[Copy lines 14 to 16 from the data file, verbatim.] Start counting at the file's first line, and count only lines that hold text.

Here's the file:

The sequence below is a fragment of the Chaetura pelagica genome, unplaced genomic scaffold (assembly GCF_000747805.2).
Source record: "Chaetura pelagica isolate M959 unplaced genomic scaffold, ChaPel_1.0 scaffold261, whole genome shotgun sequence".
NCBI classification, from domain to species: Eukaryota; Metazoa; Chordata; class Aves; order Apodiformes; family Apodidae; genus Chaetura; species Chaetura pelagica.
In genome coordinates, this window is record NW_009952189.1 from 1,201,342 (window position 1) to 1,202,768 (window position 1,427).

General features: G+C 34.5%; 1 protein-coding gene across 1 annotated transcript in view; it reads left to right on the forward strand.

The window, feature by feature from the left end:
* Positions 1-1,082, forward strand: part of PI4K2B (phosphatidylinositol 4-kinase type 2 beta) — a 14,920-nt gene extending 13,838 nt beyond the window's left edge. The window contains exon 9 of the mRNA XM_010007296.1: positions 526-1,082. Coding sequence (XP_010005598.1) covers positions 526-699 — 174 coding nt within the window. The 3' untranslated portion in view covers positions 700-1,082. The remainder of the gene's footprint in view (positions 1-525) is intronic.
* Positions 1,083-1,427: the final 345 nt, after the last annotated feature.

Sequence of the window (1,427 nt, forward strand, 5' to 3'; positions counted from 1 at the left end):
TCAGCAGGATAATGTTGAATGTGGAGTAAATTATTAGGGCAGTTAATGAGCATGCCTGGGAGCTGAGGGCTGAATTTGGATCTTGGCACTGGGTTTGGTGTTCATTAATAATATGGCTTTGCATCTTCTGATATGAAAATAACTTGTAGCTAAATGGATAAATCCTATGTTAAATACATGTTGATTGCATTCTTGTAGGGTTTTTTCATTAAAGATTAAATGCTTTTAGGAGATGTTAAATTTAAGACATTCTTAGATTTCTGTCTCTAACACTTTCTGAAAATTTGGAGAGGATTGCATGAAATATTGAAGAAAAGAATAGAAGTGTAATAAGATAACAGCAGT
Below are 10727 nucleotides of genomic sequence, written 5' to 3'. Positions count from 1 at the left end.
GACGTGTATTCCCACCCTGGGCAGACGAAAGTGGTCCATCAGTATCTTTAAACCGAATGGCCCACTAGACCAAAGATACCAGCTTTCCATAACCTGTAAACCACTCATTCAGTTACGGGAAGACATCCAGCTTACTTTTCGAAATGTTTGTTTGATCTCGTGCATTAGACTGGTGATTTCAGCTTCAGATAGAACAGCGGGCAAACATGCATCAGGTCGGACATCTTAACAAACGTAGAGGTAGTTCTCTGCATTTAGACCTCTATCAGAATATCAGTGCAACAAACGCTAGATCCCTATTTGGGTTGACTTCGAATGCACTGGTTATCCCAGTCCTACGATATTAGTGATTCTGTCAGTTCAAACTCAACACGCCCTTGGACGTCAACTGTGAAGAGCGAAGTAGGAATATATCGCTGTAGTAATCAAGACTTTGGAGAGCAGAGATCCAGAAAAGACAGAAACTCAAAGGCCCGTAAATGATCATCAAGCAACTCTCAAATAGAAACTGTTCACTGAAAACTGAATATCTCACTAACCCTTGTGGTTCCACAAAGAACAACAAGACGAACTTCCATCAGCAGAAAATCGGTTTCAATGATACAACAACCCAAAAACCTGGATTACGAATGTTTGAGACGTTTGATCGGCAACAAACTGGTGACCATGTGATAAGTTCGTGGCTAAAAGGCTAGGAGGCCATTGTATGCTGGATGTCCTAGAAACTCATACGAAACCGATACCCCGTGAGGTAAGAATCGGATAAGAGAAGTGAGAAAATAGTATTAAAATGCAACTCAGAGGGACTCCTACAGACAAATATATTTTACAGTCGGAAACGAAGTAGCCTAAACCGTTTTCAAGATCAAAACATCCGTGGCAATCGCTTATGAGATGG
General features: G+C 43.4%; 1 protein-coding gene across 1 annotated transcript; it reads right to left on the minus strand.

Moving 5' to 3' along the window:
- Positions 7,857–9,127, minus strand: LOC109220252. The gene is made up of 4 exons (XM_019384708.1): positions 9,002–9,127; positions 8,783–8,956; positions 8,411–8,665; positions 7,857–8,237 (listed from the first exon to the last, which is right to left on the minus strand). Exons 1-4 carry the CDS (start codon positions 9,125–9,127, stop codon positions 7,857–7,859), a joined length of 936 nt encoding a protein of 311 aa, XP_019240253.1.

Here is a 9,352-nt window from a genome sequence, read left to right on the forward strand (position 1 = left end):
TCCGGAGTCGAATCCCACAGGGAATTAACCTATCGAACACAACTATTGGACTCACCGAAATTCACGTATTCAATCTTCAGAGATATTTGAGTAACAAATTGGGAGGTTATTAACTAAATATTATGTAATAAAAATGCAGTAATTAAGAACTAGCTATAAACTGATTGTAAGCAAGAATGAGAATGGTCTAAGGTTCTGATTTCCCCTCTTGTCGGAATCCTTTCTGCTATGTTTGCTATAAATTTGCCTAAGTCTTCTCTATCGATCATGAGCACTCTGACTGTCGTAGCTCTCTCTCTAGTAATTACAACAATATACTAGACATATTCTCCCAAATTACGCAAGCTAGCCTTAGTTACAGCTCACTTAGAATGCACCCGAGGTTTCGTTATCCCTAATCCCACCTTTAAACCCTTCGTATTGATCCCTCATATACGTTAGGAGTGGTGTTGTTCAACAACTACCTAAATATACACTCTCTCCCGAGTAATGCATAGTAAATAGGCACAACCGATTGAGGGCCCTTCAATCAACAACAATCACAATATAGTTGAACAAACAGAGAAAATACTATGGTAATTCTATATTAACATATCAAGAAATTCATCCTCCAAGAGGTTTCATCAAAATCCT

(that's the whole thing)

Moving 5' to 3' along the window:
- Positions 7,857–9,127, minus strand: LOC109220252. The gene is made up of 4 exons (XM_019384708.1): positions 9,002–9,127; positions 8,783–8,956; positions 8,411–8,665; positions 7,857–8,237 (listed from the first exon to the last, which is right to left on the minus strand). Exons 1-4 carry the CDS (start codon positions 9,125–9,127, stop codon positions 7,857–7,859), a joined length of 936 nt encoding a protein of 311 aa, XP_019240253.1.

Here is a 9,352-nt window from a genome sequence, read left to right on the forward strand (position 1 = left end):